If you own stocks, it was a rough week. It certainly was for me.
2 stocks I have been holding for a small short term profit did horribly.
1 stock has posted a measly 0.36% gain since I bought it earlier this week. The other has dropped 14.15% since I got in on it about a week ago.
If you read my post about my rules for buying a stock, then you should know I am not worried. I am, however, frustrated.
The markets are going through a choppy patch at the moment. Sure there are stocks making big gains, but those are very risky buys and I have learned the hard way to stay away from them.
That doesn’t mean I’m not tempted.
Just this afternoon, I found myself looking at these terrible numbers my positions were doing and contemplated trying to swoop in on one gainer before the weekend.
Thankfully, I closed my MacBook and walked away until the thought passed.
It’s easy to get caught up in the numbers and your goals and do something dumb.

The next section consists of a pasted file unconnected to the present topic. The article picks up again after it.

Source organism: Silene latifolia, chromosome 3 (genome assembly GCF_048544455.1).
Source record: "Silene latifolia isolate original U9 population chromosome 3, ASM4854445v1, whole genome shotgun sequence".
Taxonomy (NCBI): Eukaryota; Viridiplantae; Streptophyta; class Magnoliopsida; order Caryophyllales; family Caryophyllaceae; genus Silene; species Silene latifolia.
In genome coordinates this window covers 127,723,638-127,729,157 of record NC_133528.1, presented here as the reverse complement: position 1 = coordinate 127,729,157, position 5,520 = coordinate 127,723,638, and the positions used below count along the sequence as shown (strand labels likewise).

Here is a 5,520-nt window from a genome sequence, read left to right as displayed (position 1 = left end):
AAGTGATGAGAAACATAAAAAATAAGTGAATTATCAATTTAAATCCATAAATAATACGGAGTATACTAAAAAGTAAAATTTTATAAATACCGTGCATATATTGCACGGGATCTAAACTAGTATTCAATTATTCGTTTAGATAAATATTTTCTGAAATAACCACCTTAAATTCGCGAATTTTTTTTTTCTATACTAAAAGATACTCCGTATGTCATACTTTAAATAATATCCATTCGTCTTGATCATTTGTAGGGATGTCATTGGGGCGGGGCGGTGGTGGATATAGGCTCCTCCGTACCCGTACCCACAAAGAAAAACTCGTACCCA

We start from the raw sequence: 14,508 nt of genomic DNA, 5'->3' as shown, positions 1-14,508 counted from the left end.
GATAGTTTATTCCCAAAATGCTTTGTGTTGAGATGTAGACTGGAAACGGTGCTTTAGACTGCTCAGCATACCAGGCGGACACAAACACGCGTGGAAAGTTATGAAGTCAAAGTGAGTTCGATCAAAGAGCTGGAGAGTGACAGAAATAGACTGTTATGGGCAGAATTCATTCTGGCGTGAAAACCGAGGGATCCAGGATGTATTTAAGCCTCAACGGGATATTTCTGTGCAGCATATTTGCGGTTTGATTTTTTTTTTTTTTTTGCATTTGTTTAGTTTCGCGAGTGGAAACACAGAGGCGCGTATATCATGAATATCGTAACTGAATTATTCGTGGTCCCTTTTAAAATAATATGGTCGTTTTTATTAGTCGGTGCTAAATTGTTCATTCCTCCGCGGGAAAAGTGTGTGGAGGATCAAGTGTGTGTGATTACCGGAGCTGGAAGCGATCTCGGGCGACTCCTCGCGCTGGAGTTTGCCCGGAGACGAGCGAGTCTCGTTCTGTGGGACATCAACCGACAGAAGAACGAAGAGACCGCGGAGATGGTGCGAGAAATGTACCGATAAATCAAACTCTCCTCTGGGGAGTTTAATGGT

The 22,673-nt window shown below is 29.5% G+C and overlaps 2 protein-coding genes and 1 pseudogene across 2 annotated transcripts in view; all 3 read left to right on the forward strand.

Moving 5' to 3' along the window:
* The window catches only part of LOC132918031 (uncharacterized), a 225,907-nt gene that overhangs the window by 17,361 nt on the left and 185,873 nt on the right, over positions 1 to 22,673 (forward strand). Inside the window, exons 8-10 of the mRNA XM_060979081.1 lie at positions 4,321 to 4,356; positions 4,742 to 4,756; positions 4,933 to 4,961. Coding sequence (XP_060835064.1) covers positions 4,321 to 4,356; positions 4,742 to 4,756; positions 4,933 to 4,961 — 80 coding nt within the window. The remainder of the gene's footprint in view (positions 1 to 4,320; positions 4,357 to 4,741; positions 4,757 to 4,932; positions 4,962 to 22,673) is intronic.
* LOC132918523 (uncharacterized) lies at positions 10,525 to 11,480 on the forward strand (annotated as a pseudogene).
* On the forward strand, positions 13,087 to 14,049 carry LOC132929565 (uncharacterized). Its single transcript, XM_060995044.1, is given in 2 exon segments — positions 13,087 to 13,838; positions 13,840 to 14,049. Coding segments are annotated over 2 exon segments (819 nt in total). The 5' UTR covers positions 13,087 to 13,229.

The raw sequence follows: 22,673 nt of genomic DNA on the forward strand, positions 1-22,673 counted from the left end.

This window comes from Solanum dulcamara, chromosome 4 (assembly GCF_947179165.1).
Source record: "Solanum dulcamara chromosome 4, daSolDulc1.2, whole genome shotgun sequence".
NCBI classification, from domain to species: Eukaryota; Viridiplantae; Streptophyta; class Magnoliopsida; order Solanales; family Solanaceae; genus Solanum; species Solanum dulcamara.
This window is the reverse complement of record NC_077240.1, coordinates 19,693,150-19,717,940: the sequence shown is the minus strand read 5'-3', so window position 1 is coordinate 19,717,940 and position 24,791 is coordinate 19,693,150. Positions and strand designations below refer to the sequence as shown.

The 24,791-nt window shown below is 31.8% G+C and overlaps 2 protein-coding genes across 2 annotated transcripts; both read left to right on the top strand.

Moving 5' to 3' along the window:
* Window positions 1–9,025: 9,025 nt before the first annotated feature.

Emotions and Money Don’t Mix
If I’ve learned anything about how to use money, it’s that you can’t let emotions lead you.
Anytime I have made an emotional purchase of anything (a new gadget, a stock, a service, or even a meal,) it turned out later not to be the best decision.
One of my biggest strengths and flaws as a human being is remaining optimistic after losses. I always believe “This time will be different.” The reality is: Most of the time it wasn’t different.
I have made mistake after mistake with this thinking and I’m changing my approach.
Instead of being emotionally charged and hoping for a different outcome, I’m staying grounded. I’m looking at the facts and assessing the risks. It’s not easy to do, but I truly believe this is what separates the successful and the unsuccessful.